The Sakizaya people of Taiwan’s Hualian County want to be officially recognized as a tribe and registered their application with the government’s Council of Indigenous Peoples on Thursday, according to an article in the Taipei Times. Among their claims in support of their application is that they have a separate language from that of the Amis, a tribe they have lived among since the nineteenth century. A few examples of words are given in the final paragraph.
“According to how we handled this kind of application before, historians will analyze their [Sakizaya people] language, history and the locations where they are residing now, before we approve their application,” said Walis Pelin (瓦歷斯貝林), council chairman.
According to the council, Sakizaya tribe chief Hsu Cheng-wan (徐成丸) led a group of 100 Sakizaya people from Hualien county early yesterday morning and arrived at the council in the afternoon to deliver their application in person….
According to Hsu, currently, the “Sakizaya” people are classified as a part of the Amis tribe. But, the Sakizaya language and Amis language are two totally different languages, and both have individual historical backgrounds as well.
In 1878, when Taiwan was under the rule of the Qing Dynasty, Sakizaya people were slaughtered by Qing troops, so most Sakizaya people tried to escape from the Qing soldiers’ pursuit by changing their names and they have hidden themselves among the Amis tribe ever since. Up until today, most Sakizaya people can speak Amis language fluently, since the two tribes have been merged for more than a century.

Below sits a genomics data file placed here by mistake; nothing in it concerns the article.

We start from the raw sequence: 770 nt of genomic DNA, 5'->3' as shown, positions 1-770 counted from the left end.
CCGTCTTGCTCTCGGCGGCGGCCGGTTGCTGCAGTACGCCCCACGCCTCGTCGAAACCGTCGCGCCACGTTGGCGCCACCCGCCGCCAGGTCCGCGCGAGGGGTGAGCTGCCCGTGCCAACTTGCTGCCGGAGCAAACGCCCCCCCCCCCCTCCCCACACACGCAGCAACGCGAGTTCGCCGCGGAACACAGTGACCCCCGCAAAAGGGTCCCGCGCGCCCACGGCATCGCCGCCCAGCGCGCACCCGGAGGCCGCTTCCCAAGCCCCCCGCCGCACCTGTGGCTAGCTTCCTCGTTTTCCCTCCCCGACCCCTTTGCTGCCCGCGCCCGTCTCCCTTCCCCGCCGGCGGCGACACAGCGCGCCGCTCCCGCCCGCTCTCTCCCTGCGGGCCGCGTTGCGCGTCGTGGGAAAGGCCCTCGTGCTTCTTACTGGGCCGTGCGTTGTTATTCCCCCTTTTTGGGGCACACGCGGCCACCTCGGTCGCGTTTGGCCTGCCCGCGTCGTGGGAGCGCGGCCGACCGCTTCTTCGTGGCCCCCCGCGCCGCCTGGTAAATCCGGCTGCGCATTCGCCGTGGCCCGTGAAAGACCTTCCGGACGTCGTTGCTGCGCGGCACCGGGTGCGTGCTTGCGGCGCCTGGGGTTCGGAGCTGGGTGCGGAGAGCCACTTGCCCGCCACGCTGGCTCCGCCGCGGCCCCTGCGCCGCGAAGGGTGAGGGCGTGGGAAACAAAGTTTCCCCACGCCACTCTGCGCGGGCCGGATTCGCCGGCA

I would hope that many people can still speak Amis fluently. But the sad fact is that many of the languages of Taiwan’s tribes are dying out.
After the Chinese Nationalist Party (KMT) government recovered Taiwan from the Japanese in 1945, the Sakizaya have never been “independent,” and have always been regarded as a part of the Amis since there were more Amis people than Sakizaya people.
“But, we are still so different in many ways, in terms of language, culture, ways of living, etc.,” Hsu said. “Taiwan’s indigenous tribes are all unique minorities in this country, but we are all the original residents of the island. Every tribe is special and so are we.”
“For instance, we call clothes zigut but Amis people call them zui. We call a cow an but Amis people call it lalaba.”
source: Tribe wants official recognition, Taipei Times, Friday, October 14, 2005